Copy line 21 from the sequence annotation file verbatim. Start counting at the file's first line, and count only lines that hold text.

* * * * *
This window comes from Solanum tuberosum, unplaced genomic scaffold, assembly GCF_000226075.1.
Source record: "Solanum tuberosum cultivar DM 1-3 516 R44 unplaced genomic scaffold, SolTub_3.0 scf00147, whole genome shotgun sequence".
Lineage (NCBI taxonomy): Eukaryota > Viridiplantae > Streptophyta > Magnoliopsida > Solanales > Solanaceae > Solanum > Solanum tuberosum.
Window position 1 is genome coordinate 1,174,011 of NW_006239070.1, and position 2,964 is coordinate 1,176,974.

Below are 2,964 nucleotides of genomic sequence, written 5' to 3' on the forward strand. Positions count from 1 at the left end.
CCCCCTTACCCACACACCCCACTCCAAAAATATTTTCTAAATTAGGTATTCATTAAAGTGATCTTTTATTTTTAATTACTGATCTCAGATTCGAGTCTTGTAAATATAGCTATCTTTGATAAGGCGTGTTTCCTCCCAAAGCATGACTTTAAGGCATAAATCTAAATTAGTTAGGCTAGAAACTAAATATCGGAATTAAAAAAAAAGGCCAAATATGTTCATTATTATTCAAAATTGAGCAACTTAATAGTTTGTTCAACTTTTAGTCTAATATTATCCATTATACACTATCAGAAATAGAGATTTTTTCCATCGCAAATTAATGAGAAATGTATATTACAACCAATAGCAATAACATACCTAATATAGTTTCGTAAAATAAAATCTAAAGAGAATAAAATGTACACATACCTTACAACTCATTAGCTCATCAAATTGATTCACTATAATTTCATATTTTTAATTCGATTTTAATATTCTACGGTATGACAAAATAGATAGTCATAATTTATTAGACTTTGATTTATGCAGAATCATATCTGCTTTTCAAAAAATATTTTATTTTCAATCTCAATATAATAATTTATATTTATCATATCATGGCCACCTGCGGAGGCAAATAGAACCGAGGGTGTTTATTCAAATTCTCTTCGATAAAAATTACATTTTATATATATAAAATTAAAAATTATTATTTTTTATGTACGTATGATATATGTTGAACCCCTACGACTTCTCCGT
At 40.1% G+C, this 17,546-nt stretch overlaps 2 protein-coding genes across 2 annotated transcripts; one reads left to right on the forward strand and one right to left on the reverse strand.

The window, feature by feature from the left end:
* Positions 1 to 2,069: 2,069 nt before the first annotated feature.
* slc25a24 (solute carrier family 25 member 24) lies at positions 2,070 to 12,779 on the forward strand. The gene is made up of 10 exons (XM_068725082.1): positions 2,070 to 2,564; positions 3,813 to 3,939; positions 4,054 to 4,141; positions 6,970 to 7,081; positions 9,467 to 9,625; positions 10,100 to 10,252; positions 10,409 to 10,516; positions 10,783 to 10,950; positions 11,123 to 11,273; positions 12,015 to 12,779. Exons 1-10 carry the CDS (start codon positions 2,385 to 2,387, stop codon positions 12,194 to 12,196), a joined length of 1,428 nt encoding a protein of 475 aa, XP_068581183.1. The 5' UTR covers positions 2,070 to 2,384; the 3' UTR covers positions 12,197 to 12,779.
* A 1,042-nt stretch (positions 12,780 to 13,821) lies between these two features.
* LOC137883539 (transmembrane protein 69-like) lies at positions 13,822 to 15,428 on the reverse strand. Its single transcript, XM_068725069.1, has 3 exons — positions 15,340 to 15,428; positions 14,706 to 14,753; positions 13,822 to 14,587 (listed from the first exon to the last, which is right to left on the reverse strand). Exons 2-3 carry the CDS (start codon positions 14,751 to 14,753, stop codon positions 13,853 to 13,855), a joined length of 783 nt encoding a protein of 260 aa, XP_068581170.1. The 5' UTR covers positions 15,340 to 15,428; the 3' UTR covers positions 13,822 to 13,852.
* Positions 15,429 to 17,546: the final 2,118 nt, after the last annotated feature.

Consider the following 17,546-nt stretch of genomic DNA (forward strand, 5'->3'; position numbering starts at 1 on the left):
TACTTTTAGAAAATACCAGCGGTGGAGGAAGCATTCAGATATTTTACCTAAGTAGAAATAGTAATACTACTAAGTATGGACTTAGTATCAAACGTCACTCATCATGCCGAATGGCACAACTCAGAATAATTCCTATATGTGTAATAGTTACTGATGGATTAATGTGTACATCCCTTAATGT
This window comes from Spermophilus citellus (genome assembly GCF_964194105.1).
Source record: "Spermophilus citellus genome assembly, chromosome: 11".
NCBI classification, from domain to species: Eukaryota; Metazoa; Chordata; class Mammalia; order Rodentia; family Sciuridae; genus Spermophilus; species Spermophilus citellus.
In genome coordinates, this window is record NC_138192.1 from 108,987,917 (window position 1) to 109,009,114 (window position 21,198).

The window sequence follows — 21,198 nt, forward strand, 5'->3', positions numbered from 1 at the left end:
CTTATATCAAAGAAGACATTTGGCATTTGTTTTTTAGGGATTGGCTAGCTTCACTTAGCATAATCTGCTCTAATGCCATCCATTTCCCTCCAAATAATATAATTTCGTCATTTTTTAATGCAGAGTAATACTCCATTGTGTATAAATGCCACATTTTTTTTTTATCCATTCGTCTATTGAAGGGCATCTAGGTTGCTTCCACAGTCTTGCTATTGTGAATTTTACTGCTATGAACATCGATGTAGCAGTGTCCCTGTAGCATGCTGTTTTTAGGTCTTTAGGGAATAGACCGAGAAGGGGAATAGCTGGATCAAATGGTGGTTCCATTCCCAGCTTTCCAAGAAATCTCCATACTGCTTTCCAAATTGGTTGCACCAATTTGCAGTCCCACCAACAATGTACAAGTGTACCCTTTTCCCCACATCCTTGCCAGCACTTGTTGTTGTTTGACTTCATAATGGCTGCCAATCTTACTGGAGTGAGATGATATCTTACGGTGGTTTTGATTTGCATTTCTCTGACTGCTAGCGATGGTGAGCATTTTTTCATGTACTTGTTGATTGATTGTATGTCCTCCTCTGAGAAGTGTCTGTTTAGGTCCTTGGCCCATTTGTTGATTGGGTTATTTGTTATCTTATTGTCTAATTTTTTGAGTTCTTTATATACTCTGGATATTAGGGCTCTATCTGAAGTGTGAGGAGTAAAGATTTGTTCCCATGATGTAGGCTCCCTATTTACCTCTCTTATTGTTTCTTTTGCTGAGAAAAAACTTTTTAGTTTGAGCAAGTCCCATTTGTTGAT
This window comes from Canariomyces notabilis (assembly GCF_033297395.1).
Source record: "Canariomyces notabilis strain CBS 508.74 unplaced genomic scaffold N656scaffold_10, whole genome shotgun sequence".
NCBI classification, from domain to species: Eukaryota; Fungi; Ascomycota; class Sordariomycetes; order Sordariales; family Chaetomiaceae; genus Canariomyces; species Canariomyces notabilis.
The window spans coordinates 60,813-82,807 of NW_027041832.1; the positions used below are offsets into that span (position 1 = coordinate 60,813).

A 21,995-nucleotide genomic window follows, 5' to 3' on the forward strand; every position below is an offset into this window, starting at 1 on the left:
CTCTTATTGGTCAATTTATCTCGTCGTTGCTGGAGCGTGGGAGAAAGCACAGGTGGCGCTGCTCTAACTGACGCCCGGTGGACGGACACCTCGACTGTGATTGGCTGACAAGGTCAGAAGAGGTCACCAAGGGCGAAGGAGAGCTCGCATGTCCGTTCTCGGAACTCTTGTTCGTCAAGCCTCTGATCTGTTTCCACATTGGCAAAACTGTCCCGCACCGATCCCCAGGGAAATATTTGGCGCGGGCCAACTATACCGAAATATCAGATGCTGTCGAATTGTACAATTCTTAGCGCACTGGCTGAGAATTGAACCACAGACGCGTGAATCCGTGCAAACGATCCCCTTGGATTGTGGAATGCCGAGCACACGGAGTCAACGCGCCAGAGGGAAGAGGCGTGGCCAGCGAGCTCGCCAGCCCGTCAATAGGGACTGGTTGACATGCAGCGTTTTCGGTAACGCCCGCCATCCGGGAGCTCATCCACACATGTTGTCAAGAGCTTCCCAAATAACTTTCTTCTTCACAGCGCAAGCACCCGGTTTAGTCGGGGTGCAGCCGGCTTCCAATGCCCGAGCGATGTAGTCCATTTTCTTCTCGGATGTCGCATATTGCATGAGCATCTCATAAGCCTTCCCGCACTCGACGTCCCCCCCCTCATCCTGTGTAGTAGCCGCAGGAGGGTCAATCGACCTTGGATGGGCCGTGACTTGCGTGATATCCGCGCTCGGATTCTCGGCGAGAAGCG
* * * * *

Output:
CTTATATCAAAGAAGACATTTGGCATTTGTTTTTTAGGGATTGGCTAGCTTCACTTAGCATAATCTGCTCTAATGCCATCCATTTCCCTCCAAATAATATAATTTCGTCATTTTTTAATGCAGAGTAATACTCCATTGTGTATAAATGCCACATTTTTTTTTTATCCATTCGTCTATTGAAGGGCATCTAGGTTGCTTCCACAGTCTTGCTATTGTGAATTTTACTGCTATGAACATCGATGTAGCAGTGTCCCTGTAGCATGCTGTTTTTAGGTCTTTAGGGAATAGACCGAGAAGGGGAATAGCTGGATCAAATGGTGGTTCCATTCCCAGCTTTCCAAGAAATCTCCATACTGCTTTCCAAATTGGTTGCACCAATTTGCAGTCCCACCAACAATGTACAAGTGTACCCTTTTCCCCACATCCTTGCCAGCACTTGTTGTTGTTTGACTTCATAATGGCTGCCAATCTTACTGGAGTGAGATGATATCTTACGGTGGTTTTGATTTGCATTTCTCTGACTGCTAGCGATGGTGAGCATTTTTTCATGTACTTGTTGATTGATTGTATGTCCTCCTCTGAGAAGTGTCTGTTTAGGTCCTTGGCCCATTTGTTGATTGGGTTATTTGTTATCTTATTGTCTAATTTTTTGAGTTCTTTATATACTCTGGATATTAGGGCTCTATCTGAAGTGTGAGGAGTAAAGATTTGTTCCCATGATGTAGGCTCCCTATTTACCTCTCTTATTGTTTCTTTTGCTGAGAAAAAACTTTTTAGTTTGAGCAAGTCCCATTTGTTGAT